No war

No a la guerra

Pour la paix

Cessate il fuoco

Keinen krieg

нет войны

People around the world have taken to the streets to say — in many languages, but one collective voice — “No War” in response to Russian president Vladimir Putin’s unlawful, unprovoked, premeditated invasion of Ukraine. 

From Budapest and London to Tokyo and New York, peaceful protests against the Kremlin’s war in Ukraine have been happening virtually daily, on land and at sea, since the unjust attacks began on 24 February. In Russia, thousands have courageously risked arrest by participating in anti-war protests across the country. 

No War Banner on the Rainbow Warrior in Ionian Sea. © Nicoletta Zarifi / Greenpeace
The Rainbow Warrior crew hoists an anti-war message in the Mediterranean to call for peace in the Ukraine. © Nicoletta Zarifi / Greenpeace

From our first act of protest, sailing a ship into a nuclear weapons test zone off the coast of Alaska in September 1971, Greenpeace has opposed war and worked toward a “Green Peace” for people and the planet. Fifty years on from that initial fusing of peace and ecology, we continue to work alongside allies around for a safer, fairer future for all. 

While there is no Greenpeace organisation in Ukraine, Greenpeace activists in neighboring countries have taken action alongside fellow civil society and humanitarian organizations operating in the region to support humanitarian efforts. Already up to 2.5 million Ukranians have fled the country in what’s been reported as the fastest-growing refugee crisis since World War II.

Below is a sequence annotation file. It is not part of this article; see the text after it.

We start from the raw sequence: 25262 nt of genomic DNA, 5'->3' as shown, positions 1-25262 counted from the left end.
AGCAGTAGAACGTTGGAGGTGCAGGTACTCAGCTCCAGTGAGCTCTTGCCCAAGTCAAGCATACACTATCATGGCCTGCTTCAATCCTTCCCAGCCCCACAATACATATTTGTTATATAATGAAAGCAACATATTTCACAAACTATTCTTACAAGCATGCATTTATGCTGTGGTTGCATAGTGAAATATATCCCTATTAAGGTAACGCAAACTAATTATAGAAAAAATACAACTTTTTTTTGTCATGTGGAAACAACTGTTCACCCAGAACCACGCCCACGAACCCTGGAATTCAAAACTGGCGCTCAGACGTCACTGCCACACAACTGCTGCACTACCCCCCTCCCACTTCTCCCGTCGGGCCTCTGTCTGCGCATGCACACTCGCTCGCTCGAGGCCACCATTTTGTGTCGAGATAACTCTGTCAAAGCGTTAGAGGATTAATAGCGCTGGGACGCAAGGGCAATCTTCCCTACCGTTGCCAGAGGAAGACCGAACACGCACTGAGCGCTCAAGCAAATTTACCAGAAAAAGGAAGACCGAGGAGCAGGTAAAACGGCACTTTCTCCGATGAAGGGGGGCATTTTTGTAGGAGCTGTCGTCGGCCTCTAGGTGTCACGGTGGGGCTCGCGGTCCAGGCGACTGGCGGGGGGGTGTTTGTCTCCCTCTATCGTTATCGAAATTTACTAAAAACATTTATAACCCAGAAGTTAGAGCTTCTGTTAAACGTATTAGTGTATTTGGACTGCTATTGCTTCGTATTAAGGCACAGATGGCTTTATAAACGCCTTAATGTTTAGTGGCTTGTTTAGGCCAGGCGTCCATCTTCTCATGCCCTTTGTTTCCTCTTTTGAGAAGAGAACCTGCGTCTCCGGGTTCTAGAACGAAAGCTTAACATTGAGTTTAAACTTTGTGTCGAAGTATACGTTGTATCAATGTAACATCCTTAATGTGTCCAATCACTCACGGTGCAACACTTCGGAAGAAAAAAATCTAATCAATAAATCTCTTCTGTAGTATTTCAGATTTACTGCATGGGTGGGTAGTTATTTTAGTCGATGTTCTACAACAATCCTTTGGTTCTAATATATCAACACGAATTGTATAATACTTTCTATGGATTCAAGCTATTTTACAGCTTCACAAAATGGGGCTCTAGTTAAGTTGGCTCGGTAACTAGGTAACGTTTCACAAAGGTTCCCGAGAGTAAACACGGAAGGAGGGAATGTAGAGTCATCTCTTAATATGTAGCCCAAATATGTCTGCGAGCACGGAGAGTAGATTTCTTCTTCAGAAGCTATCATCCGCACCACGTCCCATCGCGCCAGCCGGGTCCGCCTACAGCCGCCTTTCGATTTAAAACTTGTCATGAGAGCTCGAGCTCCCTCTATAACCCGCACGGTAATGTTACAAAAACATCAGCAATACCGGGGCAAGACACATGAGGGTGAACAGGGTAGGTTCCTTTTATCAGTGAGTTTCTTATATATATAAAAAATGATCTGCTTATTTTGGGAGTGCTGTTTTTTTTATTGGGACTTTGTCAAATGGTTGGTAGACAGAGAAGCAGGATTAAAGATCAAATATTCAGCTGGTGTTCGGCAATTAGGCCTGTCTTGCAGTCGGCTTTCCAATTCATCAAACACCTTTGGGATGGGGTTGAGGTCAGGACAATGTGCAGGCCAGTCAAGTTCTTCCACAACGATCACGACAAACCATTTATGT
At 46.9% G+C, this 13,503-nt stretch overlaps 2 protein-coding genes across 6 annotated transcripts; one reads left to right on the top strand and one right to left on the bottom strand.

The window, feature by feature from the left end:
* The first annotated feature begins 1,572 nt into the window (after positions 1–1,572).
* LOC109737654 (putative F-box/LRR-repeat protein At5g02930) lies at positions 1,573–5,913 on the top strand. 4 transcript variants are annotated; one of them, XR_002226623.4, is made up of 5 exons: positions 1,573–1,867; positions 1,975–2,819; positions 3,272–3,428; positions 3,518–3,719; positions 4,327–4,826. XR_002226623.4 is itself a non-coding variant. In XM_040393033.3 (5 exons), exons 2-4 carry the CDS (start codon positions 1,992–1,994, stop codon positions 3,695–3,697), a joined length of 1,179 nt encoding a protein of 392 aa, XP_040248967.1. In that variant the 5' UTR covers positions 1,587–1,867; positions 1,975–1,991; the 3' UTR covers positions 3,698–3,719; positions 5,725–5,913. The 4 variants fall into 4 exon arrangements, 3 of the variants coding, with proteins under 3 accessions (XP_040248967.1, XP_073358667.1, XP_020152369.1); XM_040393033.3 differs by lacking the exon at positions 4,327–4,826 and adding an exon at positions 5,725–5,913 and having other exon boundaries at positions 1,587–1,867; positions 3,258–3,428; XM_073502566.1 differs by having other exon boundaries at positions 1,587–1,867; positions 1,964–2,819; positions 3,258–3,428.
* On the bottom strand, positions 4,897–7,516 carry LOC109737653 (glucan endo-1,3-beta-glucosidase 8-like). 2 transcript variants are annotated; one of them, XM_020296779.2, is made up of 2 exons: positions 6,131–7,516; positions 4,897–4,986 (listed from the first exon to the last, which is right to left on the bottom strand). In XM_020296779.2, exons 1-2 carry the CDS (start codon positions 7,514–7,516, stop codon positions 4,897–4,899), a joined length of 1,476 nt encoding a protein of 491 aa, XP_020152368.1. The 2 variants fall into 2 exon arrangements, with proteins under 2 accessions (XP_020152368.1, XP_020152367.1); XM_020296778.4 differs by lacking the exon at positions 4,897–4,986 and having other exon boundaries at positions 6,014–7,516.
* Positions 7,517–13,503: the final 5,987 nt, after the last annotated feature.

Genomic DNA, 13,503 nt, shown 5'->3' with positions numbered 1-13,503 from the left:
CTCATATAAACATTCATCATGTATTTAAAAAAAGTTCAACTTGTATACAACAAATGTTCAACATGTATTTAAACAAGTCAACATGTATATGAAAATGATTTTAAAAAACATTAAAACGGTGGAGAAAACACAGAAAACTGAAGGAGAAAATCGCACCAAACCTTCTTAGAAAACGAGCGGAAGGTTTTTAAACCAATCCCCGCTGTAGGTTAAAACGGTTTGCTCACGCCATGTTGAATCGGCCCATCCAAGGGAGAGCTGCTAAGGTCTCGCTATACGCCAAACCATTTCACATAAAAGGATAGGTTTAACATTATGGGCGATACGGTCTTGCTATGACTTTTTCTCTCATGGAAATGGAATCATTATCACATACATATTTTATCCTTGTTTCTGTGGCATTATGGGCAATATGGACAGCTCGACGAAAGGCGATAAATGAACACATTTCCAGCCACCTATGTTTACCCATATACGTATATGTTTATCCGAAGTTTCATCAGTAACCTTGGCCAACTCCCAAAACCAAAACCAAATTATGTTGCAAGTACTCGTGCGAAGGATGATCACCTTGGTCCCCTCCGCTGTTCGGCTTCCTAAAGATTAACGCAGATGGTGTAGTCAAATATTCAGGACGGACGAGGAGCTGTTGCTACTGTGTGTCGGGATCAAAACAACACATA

Here are just some of the ways Greenpeace organisations have joined the humanitarian efforts supporting Ukraine: 

Greenpeace Slovakia is partnering with a humanitarian organization called People In Need, and has already delivered more than 5 tons of supplies to the Ukrainian side of the border.

Greenpeace Romania brought tents to two international bus stations where refugees are coming from Moldova, with volunteers greeting them with hot tea, snacks, power, water, first aid, translation support and information.

Peace Not Oil

While watching in horror at the violent tragedy unfolding, the world is becoming increasingly aware of the reality recently articulated by Ukraine’s representative on the UN’s Intergovernmental Panel on Climate Change (IPCC): “Human-induced climate change and the war on Ukraine have the same roots : fossil fuels and our dependence on them.”

Whether it has been dockworkers across Europe refusing to unload Russian oil or sporting organizations cutting ties with Gazprom, it is undeniable that more and more people are aware that we need to break ties to fossil fuels in order to build a safe and secure future for people and the planet. 

In solidarity with those under threat from fossil-fueled climate chaos and militarism, Greenpeace activists have continued non-violent direct actions to call for a just transition to renewable energy.